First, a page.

Editor’s Note: Frida Ghitis, a former CNN producer and correspondent, is a world affairs columnist. She is a weekly opinion contributor to CNN, a contributing columnist to The Washington Post and a columnist for World Politics Review. The views expressed in this commentary are her own. View more opinion on CNN.
A few days after French President Emmanuel Macron stunned and angered France’s allies by handing Chinese leader Xi Jinping an unnecessary and potentially important victory, Brazilian President Luiz Inácio Lula da Silva started his own trip to Beijing — another in a series of exchanges that shows China’s increasing global diplomatic clout.
Lula had best tread carefully. Macron’s China visit — and the fallout from his comments about Europe not following America’s lead on Taiwan — is an object lesson in the need for world leaders to practice more self-discipline when dealing with Beijing.
Like most of China’s diplomacy, the country paints itself as champion of global peace, even as it launches menacing military maneuvers. Xi calls for peace in Ukraine, even presenting a vague, mostly meaningless proposal. But he has done nothing to actually help end the war, or even do as little as condemn Russia’s onslaught.
Elsewhere, China already scored a major diplomatic victory brokering reconciliation between Iran and Saudi Arabia earlier this month. But in the background, according to a report from Politico, it is holding advanced talks with Russia and Iran to provide Tehran with the materials it needs to boost its ballistic missiles program. That would be not only a violation of United Nations sanctions, but a lifeline to resupply Russia’s arsenal used to bomb Ukraine.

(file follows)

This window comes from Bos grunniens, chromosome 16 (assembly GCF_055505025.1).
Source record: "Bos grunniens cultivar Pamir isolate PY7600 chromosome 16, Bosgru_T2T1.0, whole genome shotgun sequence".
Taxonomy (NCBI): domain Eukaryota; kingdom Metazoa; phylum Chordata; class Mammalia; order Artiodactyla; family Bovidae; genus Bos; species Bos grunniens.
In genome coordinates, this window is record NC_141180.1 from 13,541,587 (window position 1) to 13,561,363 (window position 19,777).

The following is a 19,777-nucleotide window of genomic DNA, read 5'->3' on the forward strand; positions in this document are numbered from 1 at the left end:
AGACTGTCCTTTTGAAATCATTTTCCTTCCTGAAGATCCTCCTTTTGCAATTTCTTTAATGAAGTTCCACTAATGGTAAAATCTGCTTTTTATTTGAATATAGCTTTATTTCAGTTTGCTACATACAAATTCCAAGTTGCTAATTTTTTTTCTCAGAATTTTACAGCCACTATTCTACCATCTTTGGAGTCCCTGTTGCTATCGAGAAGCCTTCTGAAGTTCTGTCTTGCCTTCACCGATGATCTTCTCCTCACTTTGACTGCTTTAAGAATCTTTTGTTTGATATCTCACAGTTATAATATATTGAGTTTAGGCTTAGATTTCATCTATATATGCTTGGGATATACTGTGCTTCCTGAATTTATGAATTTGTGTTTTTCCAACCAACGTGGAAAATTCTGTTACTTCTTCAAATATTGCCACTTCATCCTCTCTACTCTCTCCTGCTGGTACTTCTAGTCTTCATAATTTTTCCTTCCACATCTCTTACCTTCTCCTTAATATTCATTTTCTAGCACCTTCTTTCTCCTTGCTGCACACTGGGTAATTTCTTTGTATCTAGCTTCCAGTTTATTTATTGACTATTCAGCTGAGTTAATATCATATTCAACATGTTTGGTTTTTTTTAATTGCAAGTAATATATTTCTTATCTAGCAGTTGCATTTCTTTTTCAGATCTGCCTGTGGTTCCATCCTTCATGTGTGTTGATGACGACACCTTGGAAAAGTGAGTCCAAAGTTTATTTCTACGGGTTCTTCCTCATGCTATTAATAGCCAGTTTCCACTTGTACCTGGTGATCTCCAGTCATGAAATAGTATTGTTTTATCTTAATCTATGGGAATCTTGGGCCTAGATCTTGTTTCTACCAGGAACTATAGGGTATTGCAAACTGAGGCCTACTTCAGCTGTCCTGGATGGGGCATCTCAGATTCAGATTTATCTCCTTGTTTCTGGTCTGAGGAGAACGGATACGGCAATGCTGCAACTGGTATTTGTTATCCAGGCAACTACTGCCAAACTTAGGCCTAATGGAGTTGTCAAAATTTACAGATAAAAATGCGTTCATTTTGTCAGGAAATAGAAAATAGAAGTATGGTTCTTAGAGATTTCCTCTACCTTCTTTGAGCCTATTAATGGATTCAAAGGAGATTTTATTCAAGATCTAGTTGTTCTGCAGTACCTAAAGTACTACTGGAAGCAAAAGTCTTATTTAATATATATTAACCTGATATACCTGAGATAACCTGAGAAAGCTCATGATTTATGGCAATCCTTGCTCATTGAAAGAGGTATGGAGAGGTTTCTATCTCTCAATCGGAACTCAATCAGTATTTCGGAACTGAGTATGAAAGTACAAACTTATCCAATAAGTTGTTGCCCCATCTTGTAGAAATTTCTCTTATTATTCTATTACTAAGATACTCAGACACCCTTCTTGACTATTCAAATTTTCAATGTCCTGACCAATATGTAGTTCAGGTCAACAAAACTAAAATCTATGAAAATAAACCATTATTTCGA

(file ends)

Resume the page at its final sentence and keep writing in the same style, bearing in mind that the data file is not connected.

Fueled by an economic muscle that has already made it the top trading partner to more than half the world’s nations, China is pressing its diplomatic power and displaying its military capabilities.
In the process, China is receiving help from unexpected sources.
Before Lula landed Wednesday, French diplomats were busy trying to reassure European allies who had moved from disbelief to fury about statements that Macron had made during his trip; statements that at times seemed to align him closer to China than to the Western alliance on vital matters, at precisely the wrong time.